2014-07-09 / Front Page

Army plan would cut 3,600 jobs at Fort Lee

By Michael Buettner
NEWS EDITOR

A plan to reduce the size of the U.S. Army would have “significant and adverse” effects on the economy in the region around Fort Lee, including Chesterfield County, according to a recently released report.

As part of a broad restructuring as the U.S. military faces $487 billion in budget cuts over the next 30 years, the Army is proposing to reduce active-duty troops by 80,000 over the next five years. For Fort Lee, implementing proposed Army 2020 Force Structure Realignment would result in nearly 3,600 lost jobs and a decline of nearly 9,000 in the population around the military post, which lies across the Appomattox River from eastern Chesterfield.

The report from the U.S. Army Environmental Command looks at the expected impact of the proposed force reductions on the environment and socioeconomics on the base and surrounding communities over the next five years. Included in the report’s findings are Chesterfield, Dinwiddie and Prince George counties, and the cities of Colonial Heights, Hopewell and Petersburg.

The Fort Lee military post contributes about $2.4 billion a year to the economy of the surrounding region, or almost 14 percent of the area’s total annual economic output, according to a 2012 report.

The new report concludes that “the potential cumulative impacts of [implementation] at Fort Lee are anticipated to be significant and adverse for socioeconomics … the loss of approximately 3,600 soldiers and Army civilians, in conjunction with other reasonably foreseeable actions, could have significant im- pacts to population, employment, tax receipts, housing values and schools” in the affected area.

Going through with the plan “would result in the loss of up to 3,538 Army positions (2,792 soldiers and 746 Army civilians), with an average annual income of $46,760 and $78,963, respectively.”

The majority of both soldiers and civilians whose jobs are cut are expected to leave the area with their spouses and children, leading to a predicted population loss of 8,909.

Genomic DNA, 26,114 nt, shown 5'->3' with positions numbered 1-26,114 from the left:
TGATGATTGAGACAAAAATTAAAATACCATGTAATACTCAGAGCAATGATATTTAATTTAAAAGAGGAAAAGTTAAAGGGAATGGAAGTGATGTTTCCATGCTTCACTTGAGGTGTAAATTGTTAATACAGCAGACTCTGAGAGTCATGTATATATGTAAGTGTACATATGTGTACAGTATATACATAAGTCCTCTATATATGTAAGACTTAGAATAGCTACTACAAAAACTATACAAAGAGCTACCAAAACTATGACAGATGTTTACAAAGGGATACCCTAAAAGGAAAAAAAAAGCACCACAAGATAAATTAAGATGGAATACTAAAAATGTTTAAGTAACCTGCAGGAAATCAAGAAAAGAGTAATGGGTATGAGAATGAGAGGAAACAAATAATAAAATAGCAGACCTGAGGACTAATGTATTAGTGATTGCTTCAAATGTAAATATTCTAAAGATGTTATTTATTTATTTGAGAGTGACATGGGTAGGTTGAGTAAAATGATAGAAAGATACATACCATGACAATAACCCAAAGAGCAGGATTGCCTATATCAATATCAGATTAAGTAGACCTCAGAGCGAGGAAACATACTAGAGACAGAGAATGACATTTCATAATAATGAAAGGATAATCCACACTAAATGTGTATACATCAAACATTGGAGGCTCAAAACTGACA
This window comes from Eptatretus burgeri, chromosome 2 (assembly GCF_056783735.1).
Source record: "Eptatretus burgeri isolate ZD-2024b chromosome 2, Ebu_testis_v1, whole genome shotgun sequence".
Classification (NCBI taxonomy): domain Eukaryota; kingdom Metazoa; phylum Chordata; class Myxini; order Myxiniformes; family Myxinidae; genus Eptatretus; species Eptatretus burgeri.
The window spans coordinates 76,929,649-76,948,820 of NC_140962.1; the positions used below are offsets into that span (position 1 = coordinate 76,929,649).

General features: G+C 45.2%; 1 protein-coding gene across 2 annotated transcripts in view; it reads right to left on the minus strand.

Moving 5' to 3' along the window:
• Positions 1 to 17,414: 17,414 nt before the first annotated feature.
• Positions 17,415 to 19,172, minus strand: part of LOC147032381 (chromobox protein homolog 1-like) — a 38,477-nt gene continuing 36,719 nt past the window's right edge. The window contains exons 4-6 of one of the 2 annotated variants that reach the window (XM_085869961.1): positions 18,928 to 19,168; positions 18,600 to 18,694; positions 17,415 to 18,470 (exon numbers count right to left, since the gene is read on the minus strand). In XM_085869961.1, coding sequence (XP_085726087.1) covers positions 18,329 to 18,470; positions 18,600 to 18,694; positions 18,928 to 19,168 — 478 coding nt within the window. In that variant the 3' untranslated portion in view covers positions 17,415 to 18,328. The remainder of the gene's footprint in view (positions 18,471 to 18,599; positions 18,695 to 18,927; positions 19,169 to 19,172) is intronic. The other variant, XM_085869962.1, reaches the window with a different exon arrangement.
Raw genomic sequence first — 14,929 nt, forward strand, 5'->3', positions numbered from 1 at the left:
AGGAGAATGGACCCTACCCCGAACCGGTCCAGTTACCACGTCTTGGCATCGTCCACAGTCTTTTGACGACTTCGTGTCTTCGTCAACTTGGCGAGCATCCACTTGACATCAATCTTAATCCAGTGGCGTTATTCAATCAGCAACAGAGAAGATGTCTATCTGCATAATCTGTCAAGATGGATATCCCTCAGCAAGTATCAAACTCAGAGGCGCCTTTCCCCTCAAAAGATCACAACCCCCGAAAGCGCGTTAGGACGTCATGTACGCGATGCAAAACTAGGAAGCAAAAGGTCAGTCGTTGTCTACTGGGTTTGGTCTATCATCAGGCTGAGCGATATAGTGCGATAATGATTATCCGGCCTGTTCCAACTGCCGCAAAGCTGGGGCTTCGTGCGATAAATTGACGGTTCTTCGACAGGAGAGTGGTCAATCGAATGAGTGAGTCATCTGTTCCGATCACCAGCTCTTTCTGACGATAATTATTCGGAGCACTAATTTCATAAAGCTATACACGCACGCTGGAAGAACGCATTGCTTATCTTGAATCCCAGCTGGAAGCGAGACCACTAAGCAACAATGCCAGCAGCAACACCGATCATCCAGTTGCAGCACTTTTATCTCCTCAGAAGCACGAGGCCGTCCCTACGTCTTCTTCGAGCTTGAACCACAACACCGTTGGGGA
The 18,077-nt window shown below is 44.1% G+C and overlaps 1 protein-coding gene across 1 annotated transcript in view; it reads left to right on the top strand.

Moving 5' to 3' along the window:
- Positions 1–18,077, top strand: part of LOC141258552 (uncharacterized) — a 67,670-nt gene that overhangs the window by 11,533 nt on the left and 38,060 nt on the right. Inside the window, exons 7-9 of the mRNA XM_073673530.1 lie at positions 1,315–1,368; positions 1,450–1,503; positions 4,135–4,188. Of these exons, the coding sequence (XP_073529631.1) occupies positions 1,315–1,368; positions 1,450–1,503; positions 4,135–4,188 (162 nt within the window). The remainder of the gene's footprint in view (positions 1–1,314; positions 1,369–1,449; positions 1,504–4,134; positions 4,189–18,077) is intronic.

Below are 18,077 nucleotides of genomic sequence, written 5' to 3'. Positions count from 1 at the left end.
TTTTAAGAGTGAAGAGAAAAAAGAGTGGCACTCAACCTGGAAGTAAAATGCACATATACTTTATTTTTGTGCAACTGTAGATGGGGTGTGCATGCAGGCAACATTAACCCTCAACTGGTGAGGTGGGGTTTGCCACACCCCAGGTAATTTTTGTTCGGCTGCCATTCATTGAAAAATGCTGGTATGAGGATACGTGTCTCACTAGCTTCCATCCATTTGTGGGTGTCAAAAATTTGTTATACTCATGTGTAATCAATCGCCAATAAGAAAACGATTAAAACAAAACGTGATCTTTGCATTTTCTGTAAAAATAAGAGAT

The cuts would also result in job losses at businesses that help serve Fort Lee, such as hotels, restaurants, retailers and companies under contract to provide services on post. The total number of jobs expected to disappear amounts to 4,914, equivalent to 2.3 percent of the region’s total employment in 2012.

As a result of the job and population losses, according to the report, total annual income in the area would fall by an estimated $242.9 million.

With that overall decline in activity, state and local government would see a drop of about $3 million a year in total sales tax revenue, according to the report.

Finally, the report notes that the expected decline in population “would lead to a decreased housing demand and increased housing availability … Increased vacancy across the region because of force reductions and/ or personnel moving onto the installation has the potential to result in a decrease in median home values” across the region.

Of course, Fort Lee isn’t the only military base in the country that would be targeted for cuts under the force realignment plan. The new environmental report looks at 28 installations that are expected to see “significant” effects if the plan goes forward, including two others in Virginia (Fort Belvoir in Northern Virginia and Joint Base Langley-Eustis in Hampton Roads).

According to a news release, the Army is considering the force reductions “to meet more effectively national security requirements while reducing the Army’s end-strength. … The implementation of this force rebalancing is necessary to allow the Army to operate in a reduced budget climate, while ensuring the Army can continue to support the nation’s critical defense missions.”

Fort Lee was a big gainer during the last round of military restructuring, the Base Realignment and Closure (BRAC) process that began in 2005. The military spent about $1.2 billion on new construction to accommodate a doubling of the post’s population.

That expansion brought several major new facilities to Fort Lee, including the Sustainment Center of Excellence Headquarters, the Army Logistics University and the Army Ordnance Corps headquarters and school.

County officials are hopeful that the Army ultimately will take that investment into account before making any drastic cuts.

“Fort Lee is a great neighbor to Chesterfield County. It’s an important employer in the region,” said spokesman David Goode. “We’re optimistic that the significant investment to expand training programs there in recent years will weigh very heavily on any decision impacting the post’s future and personnel levels there.”

The full report on the proposed force reduction is available at http://aec.army.mil/Services/Support/NEPA/Documents.aspx.

Comments from the public are being accepted until Aug. 25 and may be sent to U.S. Army Environmental Command, ATTN: SPEA Public Comments, 2450 Connell Road (Building 2264), Joint Base San Antonio-Fort Sam Houston, TX 78234-7664; or by email to usarmy.jbsa.aec.nepa@mail.mil.

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